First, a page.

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(68 Cal. 11)
BARTON v. BROWN. (No. 9,234.)
Fied November 19, 1885. FRAUDULENT CONVEYANCES - ACTUAL AND COXTINUED CHANGE OF FOSSESSION
NECESSARY-EXEMPTION FROM EXECUTION.
Sales of personal property are void as against the seller's creditors, unless followed by an actual and continued change of possession, even though the property was of the class exempt from execution in the hands of the seller; as the right of exemption is a personal privilege, and is waived if not claimed by the debtor. Department 1. Appeal from superior court, county of Humboldt. James Hanna, P. F. Hurt, and E. W. Wilson, for appellant. W. W. Brumfield, for respondent.
Ross, J. The plaintiff sued for the conversion of certain personal property by the defendant, alleged to have been at the time, and since, the property of the plaintiff. Plaintiff claims to have purchased the property from James N. Barton, but the evidence shows that the pretended sale was not followed by an actual or continued change of possession. The court below, however, held, as matter of law, that the property in question was exempt from execution in the hands of the vendor, James M. Barton, and therefore "the sale was valid between the parties and all creditors, whether followed by continued change of possession or not.” In this the court was in error. The right of exemption is a personal privilege, which, if not claimed, is waived by the debtor. Besides, a part of the property in question would not have been exempt under the statute in the hands of the debtor.
Judgment and order reversed and cause remanded for a new trial.
(68 Cal. 18)
PEOPLE v. LARSEN. (No. 20,097.)
Filed November 19, 1885. HOMICIDE-MURDER-PLEA OF ONCE IN JEOPARDY.
Where an information charged the coin mission of an offense on a day subsequent to the date of its filing, a conviction for murder thereunder would be a nullity, and a plea of once in jeopardy founded thereon would be bad, and could not be sustained. Department 2. Appeal from superior court, county of Sonoma, W. F. Russell and J. A. Burham, for appellant. E. C. Marshall, for respondent.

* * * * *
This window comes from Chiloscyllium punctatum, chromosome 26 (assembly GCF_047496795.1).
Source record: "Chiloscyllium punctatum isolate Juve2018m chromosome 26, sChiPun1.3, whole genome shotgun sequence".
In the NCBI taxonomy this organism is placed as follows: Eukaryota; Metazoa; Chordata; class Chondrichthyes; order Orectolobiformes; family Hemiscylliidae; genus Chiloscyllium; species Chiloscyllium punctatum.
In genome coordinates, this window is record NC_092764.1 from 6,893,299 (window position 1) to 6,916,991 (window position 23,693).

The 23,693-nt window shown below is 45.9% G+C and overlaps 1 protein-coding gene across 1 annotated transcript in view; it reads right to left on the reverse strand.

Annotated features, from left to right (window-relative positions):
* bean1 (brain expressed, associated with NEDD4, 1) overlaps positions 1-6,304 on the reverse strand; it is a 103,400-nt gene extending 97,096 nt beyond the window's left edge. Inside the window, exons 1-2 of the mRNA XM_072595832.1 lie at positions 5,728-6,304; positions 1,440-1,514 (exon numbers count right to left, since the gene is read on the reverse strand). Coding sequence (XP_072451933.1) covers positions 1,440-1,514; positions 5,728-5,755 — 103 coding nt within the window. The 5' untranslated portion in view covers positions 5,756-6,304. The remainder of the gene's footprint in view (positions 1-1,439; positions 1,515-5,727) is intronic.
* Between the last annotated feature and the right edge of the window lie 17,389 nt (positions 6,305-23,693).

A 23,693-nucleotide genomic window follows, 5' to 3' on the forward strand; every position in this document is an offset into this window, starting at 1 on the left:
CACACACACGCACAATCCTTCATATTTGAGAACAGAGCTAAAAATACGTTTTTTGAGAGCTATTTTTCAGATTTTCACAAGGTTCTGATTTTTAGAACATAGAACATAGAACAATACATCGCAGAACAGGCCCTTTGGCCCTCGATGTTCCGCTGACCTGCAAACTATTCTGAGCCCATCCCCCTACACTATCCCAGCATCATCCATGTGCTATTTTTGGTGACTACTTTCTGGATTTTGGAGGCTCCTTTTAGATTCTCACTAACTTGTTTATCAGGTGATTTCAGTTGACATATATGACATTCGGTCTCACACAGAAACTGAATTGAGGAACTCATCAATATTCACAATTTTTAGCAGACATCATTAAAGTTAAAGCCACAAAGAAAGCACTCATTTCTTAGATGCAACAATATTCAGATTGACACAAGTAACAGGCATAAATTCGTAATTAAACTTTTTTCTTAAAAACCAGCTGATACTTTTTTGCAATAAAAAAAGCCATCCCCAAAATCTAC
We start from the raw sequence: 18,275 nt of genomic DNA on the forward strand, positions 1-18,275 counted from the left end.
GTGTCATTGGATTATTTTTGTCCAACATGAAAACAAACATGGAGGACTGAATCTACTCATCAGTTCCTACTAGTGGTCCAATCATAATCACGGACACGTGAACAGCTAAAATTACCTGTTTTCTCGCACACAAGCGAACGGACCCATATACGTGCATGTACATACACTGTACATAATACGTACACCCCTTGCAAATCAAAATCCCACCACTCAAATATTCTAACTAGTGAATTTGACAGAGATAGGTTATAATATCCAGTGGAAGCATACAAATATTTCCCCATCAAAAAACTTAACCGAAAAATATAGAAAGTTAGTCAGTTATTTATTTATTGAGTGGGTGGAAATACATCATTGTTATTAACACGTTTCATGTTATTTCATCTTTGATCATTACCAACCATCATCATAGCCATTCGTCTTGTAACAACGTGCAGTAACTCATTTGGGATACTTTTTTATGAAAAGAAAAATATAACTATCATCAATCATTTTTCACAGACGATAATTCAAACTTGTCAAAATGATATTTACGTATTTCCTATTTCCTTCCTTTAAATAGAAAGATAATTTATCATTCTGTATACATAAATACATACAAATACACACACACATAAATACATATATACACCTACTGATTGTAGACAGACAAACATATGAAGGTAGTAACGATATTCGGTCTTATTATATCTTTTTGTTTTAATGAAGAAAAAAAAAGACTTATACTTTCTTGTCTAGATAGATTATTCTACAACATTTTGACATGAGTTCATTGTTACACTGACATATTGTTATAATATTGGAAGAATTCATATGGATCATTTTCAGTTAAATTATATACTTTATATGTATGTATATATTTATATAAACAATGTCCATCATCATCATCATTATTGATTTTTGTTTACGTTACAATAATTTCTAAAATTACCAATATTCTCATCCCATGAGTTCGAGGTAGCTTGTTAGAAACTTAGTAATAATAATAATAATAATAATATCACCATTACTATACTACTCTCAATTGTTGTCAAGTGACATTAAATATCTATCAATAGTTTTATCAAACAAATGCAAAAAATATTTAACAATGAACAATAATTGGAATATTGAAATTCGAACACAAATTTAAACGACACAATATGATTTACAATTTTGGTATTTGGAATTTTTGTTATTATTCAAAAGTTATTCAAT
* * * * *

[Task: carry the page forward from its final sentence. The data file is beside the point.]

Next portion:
Thornton, J. The question presented herein as to the defense of once in jeopardy was passed on by this court in bank in People v. Clark, 7 Pac. Rep. 178. The decision in that case was adverse to the contention of defendant's counsel herein. It is true, the defend. ant in that case was accused of burglary and the defendant in this case of murder.
But in our view the rule adopted in Clark's Case applies also to a case of murder. The information in this case was insufficient, because, as in Clark's Case, it charged an offense committed on a day subsequent to the date of its filing. A conviction upon such an information would have been a nullity, and the party accused would never have been in jeopardy. Judgment and order affirmed.
(2 Cal. Unrep. 551)
CRAVEN v. NOLAN. (No. 8,859.)
Filed November 19, 1885. NONSUIT-EVIDENCE SUSTAINING ISSUES OF COMPLAINT.
It is error to grant a nonsuit where the plaintiff gives evidence tending to sustain the issues presented in the complaint. Department 2. Appeal from superior court, county of Stanislaus. Wright & Hazen, for appellant. W. E. Turner, for respondent.
BY THE COURT. There was evidence given on behalf of plaintiff tending to sustain the issues presented in the complaint; therefore the court erred in granting the motion for nonsuit. The evidence should have been submitted to the jury. Judgment reversed, and cause remanded for a new trial.
(68 Cal. 27).
TAYLOR v. SOLDATI. (No. 8,312.)
Filed November 20, 1885. LANDLORD AND TENANT_WRITTEX LEASE-VERBAL AGREEMENT FOR ALTERA
TIOX OF, BINDING EFFECT OF.
Where a lessor and lessee enter into a verbal agreement by which the terms of a written lease are altered, if such agreement is not acted upon by the lessee until after the lessor had conveyed his estate, it will not be binding upon the grantee of the lessor. Department 2. Appeal from superior court, county of Marin. D. H. IVhittemore and Geo. W. Towle, Jr., for appellant. D. M. Seaton, for respondent.
MYRICK, J. Mrs. Velasco leased to Soldati a tract of land, with 60 cows, for the term of from July 11, 1876, to October 1, 1879. In the lease it was agreed that Soldati should not have the right to pasture any stock of any kind on the premises other than the 60 cows, except the necessary horses to use in the dairy business. January 6, 1879, Mrs. Velasco sold the leased property to plaintiff. From January 26 to October 1, 1879, Soldati pastured 25 cows and other animals on the land, other than the 60 cows leased. This action was brought to recover for the pasturage of the extra animals.